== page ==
Sitting here in a bush camp in Block C of the Reserve and listening to a baboon barking down the way along the banks of the Rio Lugenda, probably at a passing Leopard or probably nothing at all, the air is blessed with a small breeze warm to the touch, the sounds are minimal as the noon hour approaches and most birds and the like that have chattered all morning are looking for a cool place to sit and cool while the noon day heat passes. Januario begins the noonday radio broadcast to the other various camps searching for news, listening to the latest and noting the different requests by others, supplies needed for the various camps stretched up and down the 200 kilometer stretch of Lugenda River that makes up Block C and then to the north in Block A to the border of Tanzania, beyond the American owned Block B. A total distance of over 400 Kilometers that will take you just over four days of very hard driving to navigate end to end..
Its warm but the breeze has started up, hopefully to continue on into the night. Looking out across the river, very low at this time of year and at this particular spot, “Lichenge Camp”, its approximately a quarter to a half mile wide. The main channel keeps to the middle and fingers still hold water going in and out around sand bars and banks that have only come to be seen this month as the water recedes. Four Kudu cows come to drink on the far side as well as a family of warthogs. I’m no stranger to them as they are regulars and often spook each other coming and going down for their afternoon sip.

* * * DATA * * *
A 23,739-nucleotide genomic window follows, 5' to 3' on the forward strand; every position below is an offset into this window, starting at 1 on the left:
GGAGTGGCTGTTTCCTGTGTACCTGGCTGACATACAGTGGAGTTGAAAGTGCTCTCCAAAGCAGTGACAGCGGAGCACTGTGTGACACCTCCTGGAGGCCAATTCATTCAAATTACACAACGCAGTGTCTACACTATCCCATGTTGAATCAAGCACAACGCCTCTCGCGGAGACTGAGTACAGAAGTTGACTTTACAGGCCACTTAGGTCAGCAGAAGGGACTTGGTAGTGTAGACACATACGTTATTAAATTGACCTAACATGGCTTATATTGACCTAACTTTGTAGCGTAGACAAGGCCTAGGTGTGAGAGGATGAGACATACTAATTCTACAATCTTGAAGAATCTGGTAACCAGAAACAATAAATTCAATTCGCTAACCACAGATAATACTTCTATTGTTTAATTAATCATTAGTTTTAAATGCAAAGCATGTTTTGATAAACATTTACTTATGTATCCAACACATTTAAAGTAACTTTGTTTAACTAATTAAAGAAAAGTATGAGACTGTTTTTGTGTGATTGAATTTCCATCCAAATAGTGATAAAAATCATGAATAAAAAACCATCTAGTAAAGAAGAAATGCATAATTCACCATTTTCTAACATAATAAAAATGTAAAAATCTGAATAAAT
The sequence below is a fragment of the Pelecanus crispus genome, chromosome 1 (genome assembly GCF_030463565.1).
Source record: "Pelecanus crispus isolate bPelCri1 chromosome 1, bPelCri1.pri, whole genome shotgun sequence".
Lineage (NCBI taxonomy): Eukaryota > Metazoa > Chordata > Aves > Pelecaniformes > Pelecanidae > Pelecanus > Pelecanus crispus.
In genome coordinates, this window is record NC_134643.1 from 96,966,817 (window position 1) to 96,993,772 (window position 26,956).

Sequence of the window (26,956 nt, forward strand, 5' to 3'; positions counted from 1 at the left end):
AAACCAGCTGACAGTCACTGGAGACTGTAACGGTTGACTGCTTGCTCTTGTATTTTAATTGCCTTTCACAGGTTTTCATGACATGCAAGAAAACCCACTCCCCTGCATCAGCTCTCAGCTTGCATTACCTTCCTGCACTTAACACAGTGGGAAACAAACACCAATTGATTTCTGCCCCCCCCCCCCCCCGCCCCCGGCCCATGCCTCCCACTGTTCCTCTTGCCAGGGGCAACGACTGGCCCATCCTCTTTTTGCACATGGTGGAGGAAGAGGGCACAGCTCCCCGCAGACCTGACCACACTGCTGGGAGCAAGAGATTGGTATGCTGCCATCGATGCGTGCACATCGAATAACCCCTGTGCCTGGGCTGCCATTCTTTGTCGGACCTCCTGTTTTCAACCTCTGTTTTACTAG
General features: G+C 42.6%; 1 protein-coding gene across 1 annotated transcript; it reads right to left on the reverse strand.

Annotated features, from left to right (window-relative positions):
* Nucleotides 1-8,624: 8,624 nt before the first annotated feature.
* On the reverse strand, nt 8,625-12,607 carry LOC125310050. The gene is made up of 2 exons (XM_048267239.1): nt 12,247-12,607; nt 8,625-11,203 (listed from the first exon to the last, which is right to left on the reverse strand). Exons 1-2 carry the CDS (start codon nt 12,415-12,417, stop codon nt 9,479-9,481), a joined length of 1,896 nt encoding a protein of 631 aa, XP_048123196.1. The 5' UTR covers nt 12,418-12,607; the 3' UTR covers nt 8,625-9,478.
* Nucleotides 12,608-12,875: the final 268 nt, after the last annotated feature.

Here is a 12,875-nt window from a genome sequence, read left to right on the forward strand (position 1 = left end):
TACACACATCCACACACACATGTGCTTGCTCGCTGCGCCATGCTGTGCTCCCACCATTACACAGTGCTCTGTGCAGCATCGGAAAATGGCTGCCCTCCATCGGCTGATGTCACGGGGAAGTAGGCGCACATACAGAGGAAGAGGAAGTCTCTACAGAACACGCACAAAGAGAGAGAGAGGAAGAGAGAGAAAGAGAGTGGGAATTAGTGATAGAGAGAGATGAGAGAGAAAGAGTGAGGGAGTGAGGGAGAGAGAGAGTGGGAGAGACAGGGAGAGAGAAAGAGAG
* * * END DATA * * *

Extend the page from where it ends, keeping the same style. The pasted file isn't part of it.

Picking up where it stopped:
I think of the Bat Hawk we saw the night before as I look down off the bank to the floor of the river below the camp, where as we waded and talked a young Bull Elephant chased us up the bank to the dinning room showing us just how close we can get to nature here.
Not a manmade sound can be heard, only a dove calling and the splash of a Kingfisher fishing for his supper out in front. The Kudu and Wart hogs have returned up the far bank and drifted into the bush to places unknown to me. I look and listen but there is only silence for now as the sun lights the sides of the mountains of granite to my right and a black tail kite floats past.